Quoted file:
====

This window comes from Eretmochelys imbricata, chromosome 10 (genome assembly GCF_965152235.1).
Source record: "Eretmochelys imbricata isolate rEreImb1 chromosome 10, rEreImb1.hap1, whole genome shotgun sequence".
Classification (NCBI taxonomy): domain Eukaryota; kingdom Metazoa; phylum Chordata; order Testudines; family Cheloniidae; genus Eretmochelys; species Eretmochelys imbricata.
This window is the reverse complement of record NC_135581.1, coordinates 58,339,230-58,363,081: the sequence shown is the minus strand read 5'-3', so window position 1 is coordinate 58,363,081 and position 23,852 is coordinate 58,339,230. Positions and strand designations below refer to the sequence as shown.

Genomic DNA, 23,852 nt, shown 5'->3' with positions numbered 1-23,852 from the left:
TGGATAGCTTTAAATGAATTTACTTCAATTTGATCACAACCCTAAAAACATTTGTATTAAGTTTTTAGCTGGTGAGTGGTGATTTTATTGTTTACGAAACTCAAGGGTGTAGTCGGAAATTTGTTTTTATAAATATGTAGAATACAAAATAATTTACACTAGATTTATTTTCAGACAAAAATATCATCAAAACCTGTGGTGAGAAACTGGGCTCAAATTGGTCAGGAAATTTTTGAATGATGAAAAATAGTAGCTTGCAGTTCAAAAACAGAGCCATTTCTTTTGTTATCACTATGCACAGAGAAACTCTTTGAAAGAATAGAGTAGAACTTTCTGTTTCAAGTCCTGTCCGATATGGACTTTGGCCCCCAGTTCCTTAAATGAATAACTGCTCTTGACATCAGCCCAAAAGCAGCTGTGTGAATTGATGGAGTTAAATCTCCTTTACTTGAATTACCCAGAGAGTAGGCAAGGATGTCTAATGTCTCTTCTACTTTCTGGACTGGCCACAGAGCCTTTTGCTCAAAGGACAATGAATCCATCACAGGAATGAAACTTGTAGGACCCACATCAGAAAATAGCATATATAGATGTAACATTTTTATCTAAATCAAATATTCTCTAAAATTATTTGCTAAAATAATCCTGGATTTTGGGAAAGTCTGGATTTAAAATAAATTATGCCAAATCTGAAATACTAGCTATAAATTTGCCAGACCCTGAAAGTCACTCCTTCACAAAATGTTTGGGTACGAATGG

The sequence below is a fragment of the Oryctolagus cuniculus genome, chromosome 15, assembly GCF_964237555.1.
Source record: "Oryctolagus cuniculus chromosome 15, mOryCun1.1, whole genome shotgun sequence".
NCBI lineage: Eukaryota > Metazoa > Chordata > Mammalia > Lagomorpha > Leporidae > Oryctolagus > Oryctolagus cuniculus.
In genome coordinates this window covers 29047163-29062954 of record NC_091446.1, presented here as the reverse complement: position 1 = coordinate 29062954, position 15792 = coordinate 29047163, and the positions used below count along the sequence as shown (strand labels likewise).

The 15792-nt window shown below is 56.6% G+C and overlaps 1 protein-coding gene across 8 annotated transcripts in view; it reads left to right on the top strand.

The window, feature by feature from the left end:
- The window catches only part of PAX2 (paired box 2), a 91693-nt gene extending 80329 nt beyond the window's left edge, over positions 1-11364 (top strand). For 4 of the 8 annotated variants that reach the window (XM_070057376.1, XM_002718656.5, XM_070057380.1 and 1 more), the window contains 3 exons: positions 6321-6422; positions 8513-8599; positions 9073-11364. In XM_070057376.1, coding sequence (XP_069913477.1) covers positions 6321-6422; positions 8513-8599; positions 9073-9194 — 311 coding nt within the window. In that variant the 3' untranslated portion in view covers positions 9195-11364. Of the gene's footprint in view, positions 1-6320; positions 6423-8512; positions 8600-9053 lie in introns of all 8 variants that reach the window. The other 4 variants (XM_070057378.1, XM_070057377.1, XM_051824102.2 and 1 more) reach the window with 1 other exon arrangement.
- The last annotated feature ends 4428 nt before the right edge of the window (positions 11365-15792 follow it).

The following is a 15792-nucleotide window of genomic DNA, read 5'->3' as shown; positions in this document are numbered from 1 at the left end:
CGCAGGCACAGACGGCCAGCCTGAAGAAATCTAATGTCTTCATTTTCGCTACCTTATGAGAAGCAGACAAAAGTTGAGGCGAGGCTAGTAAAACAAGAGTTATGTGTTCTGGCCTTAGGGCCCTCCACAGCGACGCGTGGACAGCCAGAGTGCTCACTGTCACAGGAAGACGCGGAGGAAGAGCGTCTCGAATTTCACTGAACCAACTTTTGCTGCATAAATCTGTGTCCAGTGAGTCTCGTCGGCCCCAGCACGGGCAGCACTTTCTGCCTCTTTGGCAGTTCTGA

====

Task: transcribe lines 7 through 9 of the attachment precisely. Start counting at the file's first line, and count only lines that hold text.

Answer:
The sequence below is a fragment of the Oryctolagus cuniculus genome, chromosome 15, assembly GCF_964237555.1.
Source record: "Oryctolagus cuniculus chromosome 15, mOryCun1.1, whole genome shotgun sequence".
NCBI lineage: Eukaryota > Metazoa > Chordata > Mammalia > Lagomorpha > Leporidae > Oryctolagus > Oryctolagus cuniculus.